Image by Elena Abrazhevich
In the world of work, we tend to be tolerant — perhaps overly tolerant — of failure. Of course, no business sets out to fail. And yet, we often find ourselves surrounded by workplace failure — often initiated by new leaders who seem to try not to fail rather than preparing for success. Even worse, as work teams and entire organizations, we too often accept the resulting mediocrity as normal.
So when do we stop promoting people only to watch them fail? How do we move work teams past normalized mediocrity?
Our Guest: Claire Chandler, Leadership Effectiveness Expert
This week on the #WorkTrends podcast, Claire Chandler, President and Founder of Talent Boost, joins us to answer my questions about why we accept mediocrity from our leaders and teams — and why companies tend to promote high-performers only to watch them fail.
Claire explained companies tend to promote individuals based on past performance rather than future potential. “Companies certainly don’t strive for failure. But organizations tend to make the assumption that a leader in a new role is going to figure it out. And without a lot of hand-holding, a lot of support, or training or onboarding. It’s as if we’re saying, ‘They’re A-players. They’ve done some great things in the past. They’ll figure it out.’ And unfortunately, the statistics don’t bear that out.” Soon, Claire intimated, a mediocre performance level becomes the norm.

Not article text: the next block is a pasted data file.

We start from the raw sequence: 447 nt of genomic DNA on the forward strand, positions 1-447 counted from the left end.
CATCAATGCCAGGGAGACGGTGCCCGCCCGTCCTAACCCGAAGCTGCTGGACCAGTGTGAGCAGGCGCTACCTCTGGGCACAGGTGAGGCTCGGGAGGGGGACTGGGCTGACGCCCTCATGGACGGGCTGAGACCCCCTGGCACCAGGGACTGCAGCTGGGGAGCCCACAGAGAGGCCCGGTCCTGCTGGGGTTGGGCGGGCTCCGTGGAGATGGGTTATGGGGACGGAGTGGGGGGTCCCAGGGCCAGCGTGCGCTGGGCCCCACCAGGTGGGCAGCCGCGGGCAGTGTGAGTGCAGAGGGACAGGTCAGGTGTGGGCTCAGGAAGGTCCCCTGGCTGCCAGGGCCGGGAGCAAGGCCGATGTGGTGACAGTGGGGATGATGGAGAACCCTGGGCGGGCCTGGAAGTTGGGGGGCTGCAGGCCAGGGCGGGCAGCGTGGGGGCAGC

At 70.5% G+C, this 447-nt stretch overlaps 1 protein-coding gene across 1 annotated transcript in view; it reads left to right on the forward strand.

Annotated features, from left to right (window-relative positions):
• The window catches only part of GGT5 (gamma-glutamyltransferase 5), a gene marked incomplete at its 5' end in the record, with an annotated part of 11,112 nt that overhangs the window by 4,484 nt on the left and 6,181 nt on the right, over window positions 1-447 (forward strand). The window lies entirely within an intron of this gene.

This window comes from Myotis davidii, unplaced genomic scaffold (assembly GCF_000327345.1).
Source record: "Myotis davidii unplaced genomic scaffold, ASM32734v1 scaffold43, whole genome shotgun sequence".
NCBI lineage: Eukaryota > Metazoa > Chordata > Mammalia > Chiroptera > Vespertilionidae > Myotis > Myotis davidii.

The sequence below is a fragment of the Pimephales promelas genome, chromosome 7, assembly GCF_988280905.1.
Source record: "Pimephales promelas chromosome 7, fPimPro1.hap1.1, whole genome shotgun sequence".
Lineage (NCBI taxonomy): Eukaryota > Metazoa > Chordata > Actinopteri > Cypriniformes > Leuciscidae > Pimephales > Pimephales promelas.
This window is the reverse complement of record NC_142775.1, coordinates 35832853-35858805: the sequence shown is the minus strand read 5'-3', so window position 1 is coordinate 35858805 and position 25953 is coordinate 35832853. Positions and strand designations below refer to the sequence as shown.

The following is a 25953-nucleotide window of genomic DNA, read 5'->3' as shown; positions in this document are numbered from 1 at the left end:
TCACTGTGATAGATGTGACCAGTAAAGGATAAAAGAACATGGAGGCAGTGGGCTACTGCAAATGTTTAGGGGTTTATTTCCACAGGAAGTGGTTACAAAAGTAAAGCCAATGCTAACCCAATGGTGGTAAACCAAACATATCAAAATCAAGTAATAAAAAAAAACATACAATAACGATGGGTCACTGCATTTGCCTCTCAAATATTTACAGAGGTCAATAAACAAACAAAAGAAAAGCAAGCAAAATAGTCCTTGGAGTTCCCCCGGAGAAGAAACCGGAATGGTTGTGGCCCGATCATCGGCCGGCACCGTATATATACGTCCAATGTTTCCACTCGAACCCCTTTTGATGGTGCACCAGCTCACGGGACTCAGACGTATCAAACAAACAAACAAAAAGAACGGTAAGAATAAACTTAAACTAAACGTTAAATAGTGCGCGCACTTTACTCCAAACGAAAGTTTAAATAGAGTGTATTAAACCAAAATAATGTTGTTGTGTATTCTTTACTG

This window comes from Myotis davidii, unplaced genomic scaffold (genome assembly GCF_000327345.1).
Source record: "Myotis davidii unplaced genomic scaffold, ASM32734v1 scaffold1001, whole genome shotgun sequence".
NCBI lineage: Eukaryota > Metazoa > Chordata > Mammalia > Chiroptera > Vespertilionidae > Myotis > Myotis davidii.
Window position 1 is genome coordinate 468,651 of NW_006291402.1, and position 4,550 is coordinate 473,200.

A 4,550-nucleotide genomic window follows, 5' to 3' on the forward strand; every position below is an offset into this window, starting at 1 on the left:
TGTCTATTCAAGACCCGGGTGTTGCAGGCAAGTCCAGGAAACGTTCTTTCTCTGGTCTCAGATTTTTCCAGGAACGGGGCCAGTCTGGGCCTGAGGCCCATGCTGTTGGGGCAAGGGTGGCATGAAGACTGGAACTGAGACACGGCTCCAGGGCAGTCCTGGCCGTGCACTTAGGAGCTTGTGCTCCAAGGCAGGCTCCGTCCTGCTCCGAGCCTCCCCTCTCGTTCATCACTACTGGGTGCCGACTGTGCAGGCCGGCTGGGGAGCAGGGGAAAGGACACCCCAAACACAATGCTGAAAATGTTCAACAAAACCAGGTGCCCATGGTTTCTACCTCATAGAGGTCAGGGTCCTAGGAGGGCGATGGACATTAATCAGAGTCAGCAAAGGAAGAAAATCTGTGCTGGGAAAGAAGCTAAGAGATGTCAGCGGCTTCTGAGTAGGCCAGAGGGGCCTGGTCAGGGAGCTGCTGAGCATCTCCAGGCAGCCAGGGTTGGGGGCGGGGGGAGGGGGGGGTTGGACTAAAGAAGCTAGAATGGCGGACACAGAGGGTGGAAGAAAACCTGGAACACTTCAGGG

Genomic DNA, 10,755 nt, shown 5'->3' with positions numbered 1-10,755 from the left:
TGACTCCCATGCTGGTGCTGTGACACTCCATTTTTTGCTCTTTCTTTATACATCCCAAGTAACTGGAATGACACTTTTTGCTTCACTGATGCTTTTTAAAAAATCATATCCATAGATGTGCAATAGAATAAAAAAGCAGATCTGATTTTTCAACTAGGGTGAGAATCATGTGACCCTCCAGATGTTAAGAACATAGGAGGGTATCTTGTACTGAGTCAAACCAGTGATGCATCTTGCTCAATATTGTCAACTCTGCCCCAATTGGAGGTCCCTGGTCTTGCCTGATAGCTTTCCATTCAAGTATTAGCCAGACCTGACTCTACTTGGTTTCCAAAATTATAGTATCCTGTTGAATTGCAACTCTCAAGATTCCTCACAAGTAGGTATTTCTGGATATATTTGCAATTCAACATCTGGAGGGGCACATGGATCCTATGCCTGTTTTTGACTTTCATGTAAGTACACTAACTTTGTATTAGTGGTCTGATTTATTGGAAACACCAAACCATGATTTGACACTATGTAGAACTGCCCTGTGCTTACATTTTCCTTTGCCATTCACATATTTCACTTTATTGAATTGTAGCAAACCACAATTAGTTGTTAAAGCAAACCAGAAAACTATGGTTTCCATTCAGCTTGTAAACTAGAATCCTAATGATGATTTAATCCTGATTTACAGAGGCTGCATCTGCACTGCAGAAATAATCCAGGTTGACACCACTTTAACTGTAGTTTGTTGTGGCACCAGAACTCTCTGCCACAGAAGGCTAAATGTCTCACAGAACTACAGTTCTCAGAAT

“And mediocrity can turn into failure very, very quickly.”
The Root Cause of Workplace Failure: Lack of Preparedness
“McKinsey says, based on all the research and all the interviews they’ve done, that 75% of leaders cite a lack of preparedness as the number one cause of workplace and leadership failure,” Claire told us. “And it’s not ‘did they mentally prepare’ or ‘do they have the right resume,’” she added. Instead, it’s more about the preparedness that comes from leaders asking: “What will it take to succeed in this specific new role?”
Claire went on to tell us how organizations can intentionally prepare their top performers for success in new leadership roles, the importance of gaining clarity on the company mission and how a leader helps achieve that mission, and so much more. Listen to the entire episode. As you do, take a close look at your team and organization. Then ask yourself:
Does your company promote high performers then enable them to fail as leaders? Do they, and the people who work for them, start to accept mediocrity as normal?